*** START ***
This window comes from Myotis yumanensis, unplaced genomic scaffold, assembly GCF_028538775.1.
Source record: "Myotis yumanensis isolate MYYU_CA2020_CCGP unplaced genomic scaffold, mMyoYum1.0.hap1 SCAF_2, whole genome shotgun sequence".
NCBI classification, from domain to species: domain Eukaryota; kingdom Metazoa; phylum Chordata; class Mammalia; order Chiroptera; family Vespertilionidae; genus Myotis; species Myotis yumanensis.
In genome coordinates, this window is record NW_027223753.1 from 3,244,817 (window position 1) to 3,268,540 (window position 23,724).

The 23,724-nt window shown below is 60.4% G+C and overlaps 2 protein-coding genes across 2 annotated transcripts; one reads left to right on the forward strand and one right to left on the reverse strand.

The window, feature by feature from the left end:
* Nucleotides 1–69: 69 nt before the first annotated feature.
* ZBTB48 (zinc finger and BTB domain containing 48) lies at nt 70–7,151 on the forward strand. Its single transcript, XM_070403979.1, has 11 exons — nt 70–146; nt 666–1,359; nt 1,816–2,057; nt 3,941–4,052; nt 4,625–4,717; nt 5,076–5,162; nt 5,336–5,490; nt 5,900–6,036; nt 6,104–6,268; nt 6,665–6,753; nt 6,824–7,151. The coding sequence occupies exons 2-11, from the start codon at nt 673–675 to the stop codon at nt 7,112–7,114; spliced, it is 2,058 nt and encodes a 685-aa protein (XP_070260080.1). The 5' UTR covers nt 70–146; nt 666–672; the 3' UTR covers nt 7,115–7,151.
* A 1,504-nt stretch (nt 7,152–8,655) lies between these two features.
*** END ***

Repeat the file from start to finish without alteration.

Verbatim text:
This window comes from Myotis yumanensis, unplaced genomic scaffold, assembly GCF_028538775.1.
Source record: "Myotis yumanensis isolate MYYU_CA2020_CCGP unplaced genomic scaffold, mMyoYum1.0.hap1 SCAF_2, whole genome shotgun sequence".
NCBI classification, from domain to species: domain Eukaryota; kingdom Metazoa; phylum Chordata; class Mammalia; order Chiroptera; family Vespertilionidae; genus Myotis; species Myotis yumanensis.
In genome coordinates, this window is record NW_027223753.1 from 3,244,817 (window position 1) to 3,268,540 (window position 23,724).

The 23,724-nt window shown below is 60.4% G+C and overlaps 2 protein-coding genes across 2 annotated transcripts; one reads left to right on the forward strand and one right to left on the reverse strand.

The window, feature by feature from the left end:
* Nucleotides 1–69: 69 nt before the first annotated feature.
* ZBTB48 (zinc finger and BTB domain containing 48) lies at nt 70–7,151 on the forward strand. Its single transcript, XM_070403979.1, has 11 exons — nt 70–146; nt 666–1,359; nt 1,816–2,057; nt 3,941–4,052; nt 4,625–4,717; nt 5,076–5,162; nt 5,336–5,490; nt 5,900–6,036; nt 6,104–6,268; nt 6,665–6,753; nt 6,824–7,151. The coding sequence occupies exons 2-11, from the start codon at nt 673–675 to the stop codon at nt 7,112–7,114; spliced, it is 2,058 nt and encodes a 685-aa protein (XP_070260080.1). The 5' UTR covers nt 70–146; nt 666–672; the 3' UTR covers nt 7,115–7,151.
* A 1,504-nt stretch (nt 7,152–8,655) lies between these two features.